Stella’s anxiety increased and her mouth became dry. Her heart started palpitating. She had been in therapy before, but it felt different now. This wasn’t an office; there weren’t any desks orchairs to sit in while Stella discussed her problems. Maybe this form of therapy isn’t for me, she thought; then she answered herself immediately. The other forms didn’t work either, did they? And she knew her anxiety was getting more and more out of control, to the point where her normal life had vanished. She’d had to leave her sales job; she was always anxious when she left the house by herself and it was hard for her tobe alone at any time. She had tobe willing to try anything. Had to. While Stella had this internal dialogue sitting on
the futon, Rachel spoke softly.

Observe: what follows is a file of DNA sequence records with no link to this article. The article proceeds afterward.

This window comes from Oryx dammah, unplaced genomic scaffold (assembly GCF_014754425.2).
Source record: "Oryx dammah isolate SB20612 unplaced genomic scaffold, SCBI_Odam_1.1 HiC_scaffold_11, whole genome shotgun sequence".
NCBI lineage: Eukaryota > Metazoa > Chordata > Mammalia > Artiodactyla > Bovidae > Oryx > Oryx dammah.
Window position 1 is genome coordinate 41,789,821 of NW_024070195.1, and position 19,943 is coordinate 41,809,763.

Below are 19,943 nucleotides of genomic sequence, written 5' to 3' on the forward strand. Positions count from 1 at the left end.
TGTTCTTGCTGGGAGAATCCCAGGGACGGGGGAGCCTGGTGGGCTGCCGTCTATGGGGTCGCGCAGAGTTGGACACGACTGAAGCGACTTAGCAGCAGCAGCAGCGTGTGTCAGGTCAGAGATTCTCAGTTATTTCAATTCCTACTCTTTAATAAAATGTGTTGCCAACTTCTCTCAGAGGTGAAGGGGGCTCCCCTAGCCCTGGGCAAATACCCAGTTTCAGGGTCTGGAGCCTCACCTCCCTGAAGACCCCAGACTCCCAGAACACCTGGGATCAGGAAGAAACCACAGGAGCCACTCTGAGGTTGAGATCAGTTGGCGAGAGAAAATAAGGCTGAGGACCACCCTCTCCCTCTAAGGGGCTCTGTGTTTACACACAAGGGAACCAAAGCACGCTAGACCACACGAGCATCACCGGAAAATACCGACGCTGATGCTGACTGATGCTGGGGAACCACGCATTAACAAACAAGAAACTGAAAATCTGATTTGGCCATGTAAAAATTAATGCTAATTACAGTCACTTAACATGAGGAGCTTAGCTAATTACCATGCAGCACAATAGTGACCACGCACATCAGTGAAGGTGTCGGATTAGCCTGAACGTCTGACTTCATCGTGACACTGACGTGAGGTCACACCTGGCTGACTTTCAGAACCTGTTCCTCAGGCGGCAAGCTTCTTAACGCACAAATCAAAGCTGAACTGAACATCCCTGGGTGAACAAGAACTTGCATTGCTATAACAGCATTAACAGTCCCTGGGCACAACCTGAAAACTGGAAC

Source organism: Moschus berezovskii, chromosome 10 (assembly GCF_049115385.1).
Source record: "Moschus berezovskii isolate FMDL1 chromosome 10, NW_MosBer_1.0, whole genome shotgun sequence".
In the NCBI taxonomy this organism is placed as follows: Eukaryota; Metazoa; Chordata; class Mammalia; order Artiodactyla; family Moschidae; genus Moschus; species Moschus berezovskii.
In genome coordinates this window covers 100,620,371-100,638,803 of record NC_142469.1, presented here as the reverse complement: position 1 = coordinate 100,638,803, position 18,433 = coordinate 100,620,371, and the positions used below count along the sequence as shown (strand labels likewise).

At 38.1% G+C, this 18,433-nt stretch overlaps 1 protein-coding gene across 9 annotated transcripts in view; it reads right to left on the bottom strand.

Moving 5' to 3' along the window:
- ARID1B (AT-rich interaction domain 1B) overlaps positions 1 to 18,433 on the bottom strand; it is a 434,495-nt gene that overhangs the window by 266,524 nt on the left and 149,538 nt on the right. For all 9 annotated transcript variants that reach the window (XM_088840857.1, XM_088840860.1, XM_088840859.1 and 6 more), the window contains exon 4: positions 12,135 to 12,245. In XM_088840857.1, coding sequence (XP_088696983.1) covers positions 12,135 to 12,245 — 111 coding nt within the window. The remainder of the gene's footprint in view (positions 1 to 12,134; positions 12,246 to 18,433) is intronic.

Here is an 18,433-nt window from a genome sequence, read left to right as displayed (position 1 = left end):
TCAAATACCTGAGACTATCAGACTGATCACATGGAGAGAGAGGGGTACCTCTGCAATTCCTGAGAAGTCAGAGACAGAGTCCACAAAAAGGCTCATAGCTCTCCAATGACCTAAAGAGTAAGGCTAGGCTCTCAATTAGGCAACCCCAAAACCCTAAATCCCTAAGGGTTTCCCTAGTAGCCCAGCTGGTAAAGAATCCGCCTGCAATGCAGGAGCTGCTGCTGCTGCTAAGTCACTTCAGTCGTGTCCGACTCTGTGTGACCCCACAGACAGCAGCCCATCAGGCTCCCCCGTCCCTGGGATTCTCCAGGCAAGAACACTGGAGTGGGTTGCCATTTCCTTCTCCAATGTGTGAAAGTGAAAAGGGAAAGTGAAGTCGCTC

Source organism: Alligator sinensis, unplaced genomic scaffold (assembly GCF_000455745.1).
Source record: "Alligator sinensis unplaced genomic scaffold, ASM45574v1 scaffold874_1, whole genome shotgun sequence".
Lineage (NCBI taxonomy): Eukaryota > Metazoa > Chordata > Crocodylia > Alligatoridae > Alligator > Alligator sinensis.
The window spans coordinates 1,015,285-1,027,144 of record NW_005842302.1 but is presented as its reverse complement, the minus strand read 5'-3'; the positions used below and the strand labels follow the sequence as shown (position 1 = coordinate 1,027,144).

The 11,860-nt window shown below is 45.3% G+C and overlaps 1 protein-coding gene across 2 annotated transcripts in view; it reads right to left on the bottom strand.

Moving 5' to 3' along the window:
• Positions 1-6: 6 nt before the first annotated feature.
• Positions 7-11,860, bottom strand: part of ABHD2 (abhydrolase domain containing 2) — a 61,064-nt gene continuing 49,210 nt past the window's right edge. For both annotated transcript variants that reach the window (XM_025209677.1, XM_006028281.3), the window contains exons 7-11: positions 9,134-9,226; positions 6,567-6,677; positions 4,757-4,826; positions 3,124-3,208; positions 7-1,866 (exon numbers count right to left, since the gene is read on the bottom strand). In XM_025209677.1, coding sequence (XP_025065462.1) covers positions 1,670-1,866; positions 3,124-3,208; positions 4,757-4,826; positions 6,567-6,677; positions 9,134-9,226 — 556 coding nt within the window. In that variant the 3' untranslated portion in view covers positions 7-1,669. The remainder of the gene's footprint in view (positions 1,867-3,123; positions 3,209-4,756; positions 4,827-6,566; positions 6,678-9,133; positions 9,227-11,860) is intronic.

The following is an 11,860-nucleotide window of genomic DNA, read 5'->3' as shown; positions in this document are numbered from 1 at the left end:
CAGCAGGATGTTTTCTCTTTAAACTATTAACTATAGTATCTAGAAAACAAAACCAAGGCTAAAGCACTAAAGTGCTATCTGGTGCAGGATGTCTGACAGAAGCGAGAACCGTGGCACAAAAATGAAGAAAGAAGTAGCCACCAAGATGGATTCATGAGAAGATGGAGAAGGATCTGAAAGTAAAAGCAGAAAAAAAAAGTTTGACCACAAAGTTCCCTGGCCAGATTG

“Stella why are you here?” “ Well, I am afraid and anxious all the time,” Stella said while Rachel busily gathered objects from the room, placing them on the floor next to her. “ I have always felt this way since I can remember, but it seems like the apprehension is getting worse.” She watched Rachel spread a white blanket on the floor, big enough for a person to lie down upon. On top of this, Rachel arranged a shawl that had a deep eggplant-color background with a delicate design in lighter purple woven through it. It had long slender fringes, making her arrangement look like waving fronds of purple seaweed in a white ocean. “ Oh, that looks good,” Rachel said. As Rachel wandered around the room, she explained how she was building a space for Stella, and she continued to gather up items like a doll and a pink flower; then she went outside and took a piece of bark off her cedar tree. Back inside she picked up a purple cord, like something used to tie back curtains. She placed the objects around the perimeter of the eggplant shawl.